South Sudan must be allowed to decide its future democratically
14th July 2010
The autonomous region of South Sudan must be allowed to hold a referendum on independence and the international community should move quickly to recognise an independent South Sudan if voters in he south choose to secede from Khartoum, ECR Group spokesman on foreign affairs Dr Charles Tannock MEP said today.
Dr Tannock made his comments after co-hosting a lunch in honour of Pagan Amum, the secretary-general of the Sudanese People's Liberation Movement (SPLM) and newly-appointed Minister for Peace in the autonomous Government of South Sudan.
Mr Amum is also responsible for the implementation of the Comprehensive Peace Agreement (CPA) signed between the SPLM and the north, which mandates the holding of a referendum on independence in the south. The referendum is scheduled for January 2011.
Dr Tannock, a British MEP representing London, said the UK, as the former colonial power in Sudan and a guarantor of the CPA, had a moral duty to press for the full implementation of the agreement and the holding of the referendum in a way that is entirely free, fair and democratic.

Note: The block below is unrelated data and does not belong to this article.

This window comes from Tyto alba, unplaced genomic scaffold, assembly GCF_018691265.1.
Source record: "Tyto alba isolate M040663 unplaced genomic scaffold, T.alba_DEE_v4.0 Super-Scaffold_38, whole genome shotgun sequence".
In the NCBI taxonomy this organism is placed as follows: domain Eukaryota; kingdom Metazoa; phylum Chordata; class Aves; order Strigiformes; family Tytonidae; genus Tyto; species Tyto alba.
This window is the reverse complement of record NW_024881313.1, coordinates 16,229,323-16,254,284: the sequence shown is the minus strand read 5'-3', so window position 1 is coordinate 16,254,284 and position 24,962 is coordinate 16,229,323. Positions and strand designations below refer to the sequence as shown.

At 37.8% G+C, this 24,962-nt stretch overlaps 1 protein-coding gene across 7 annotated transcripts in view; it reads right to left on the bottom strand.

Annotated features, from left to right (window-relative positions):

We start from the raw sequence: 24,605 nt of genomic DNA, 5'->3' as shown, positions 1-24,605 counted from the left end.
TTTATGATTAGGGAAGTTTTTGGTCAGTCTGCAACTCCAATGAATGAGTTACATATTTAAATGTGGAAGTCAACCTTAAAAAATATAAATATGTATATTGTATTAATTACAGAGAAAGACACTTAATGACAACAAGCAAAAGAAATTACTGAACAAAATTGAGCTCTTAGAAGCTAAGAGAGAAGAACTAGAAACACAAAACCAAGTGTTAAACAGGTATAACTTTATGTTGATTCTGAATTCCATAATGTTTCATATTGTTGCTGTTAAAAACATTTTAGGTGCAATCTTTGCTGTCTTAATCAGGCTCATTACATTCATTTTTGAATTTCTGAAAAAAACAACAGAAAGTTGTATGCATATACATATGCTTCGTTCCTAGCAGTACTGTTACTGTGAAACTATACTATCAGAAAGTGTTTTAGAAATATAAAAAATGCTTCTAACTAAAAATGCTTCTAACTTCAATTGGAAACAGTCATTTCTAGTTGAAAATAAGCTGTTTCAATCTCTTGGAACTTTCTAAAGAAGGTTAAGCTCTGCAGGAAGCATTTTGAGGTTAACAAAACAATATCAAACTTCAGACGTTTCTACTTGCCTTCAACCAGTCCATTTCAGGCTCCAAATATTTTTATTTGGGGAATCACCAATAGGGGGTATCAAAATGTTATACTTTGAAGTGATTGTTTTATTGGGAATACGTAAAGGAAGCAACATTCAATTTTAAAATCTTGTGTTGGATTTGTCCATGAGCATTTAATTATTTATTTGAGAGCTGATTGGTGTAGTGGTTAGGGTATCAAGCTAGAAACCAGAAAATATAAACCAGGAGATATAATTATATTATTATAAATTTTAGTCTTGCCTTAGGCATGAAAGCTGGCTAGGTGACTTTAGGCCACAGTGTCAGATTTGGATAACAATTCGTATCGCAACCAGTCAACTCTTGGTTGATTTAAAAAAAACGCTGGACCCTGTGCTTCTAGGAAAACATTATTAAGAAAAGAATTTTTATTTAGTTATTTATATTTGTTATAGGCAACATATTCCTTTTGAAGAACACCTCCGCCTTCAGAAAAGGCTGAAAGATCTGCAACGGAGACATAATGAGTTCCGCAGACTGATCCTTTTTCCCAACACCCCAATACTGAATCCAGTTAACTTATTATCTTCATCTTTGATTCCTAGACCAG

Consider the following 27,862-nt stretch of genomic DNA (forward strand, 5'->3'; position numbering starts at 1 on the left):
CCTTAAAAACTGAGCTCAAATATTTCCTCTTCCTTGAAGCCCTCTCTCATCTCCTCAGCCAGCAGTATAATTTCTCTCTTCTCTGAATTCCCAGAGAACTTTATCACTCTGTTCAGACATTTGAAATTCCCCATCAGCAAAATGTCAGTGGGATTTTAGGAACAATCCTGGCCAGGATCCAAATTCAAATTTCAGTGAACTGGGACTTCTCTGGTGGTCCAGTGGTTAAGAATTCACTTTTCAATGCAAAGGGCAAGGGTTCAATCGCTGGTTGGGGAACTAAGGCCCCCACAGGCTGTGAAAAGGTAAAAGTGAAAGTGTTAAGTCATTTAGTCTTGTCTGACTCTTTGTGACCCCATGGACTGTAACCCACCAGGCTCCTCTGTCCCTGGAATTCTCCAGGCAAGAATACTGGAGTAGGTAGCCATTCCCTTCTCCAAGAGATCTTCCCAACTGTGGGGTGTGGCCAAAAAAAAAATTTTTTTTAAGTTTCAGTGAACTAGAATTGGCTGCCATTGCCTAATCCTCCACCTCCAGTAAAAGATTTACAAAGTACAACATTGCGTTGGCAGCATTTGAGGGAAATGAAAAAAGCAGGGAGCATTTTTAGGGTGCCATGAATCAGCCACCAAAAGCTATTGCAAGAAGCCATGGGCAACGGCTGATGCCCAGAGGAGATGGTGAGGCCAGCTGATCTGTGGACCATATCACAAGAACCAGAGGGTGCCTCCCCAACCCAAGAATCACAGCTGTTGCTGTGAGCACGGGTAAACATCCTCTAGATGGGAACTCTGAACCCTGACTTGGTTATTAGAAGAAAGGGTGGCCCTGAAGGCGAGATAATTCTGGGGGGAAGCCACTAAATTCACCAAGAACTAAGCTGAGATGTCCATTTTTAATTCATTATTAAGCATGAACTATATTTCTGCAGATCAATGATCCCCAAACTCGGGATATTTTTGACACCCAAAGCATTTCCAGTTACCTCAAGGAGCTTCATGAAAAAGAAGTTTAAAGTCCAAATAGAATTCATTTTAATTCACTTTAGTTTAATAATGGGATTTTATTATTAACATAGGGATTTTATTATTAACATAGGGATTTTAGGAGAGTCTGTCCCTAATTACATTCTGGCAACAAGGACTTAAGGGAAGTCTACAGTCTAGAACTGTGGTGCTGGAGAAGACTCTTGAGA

He added that the European Union shared this moral obligation, particularly since the recent indictment on charges of genocide of Sudanese President Omar al-Bashir and the poorly run presidential election that returned him to power last April.
Dr Tannock and other MEPs present at the lunch were briefed by the minister on the latest developments in negotiations with the Khartoum government. Mr Amum said the people of South Sudan needed the EU's support more than ever in the critical period preceding the referendum.
Mr Amum also indicated his personal support for an independent Somaliland – one of Dr Tannock's main political interests – and hinted that an independent South Sudan could consider becoming the first African country to recognise Somaliland as a sovereign state.
Dr Tannock said:
"The people of South Sudan have suffered decades of war, violence and marginalisation at the hands of the government in Khartoum.
"They now have a chance to decide their own destiny, and in particular whether they wish to live in their own independent country.
"We should support their right to decide for themselves, free of interference and pressure from the north and outside involvement by major powers like China that are close allies of Khartoum.
"If South Sudan becomes independent the international community and the EU should recognise that independence as soon as possible.
"A peaceful, stable and secure South Sudan is in the interests of the region and Africa in general.
"Britain and the EU both have a moral duty to ensure the full implementation of the CPA, especially the referendum, which will be a massive logistical and organisational challenge.
"I wish Minister Amum every success as he seeks to prepare South Sudan for this crucial vote."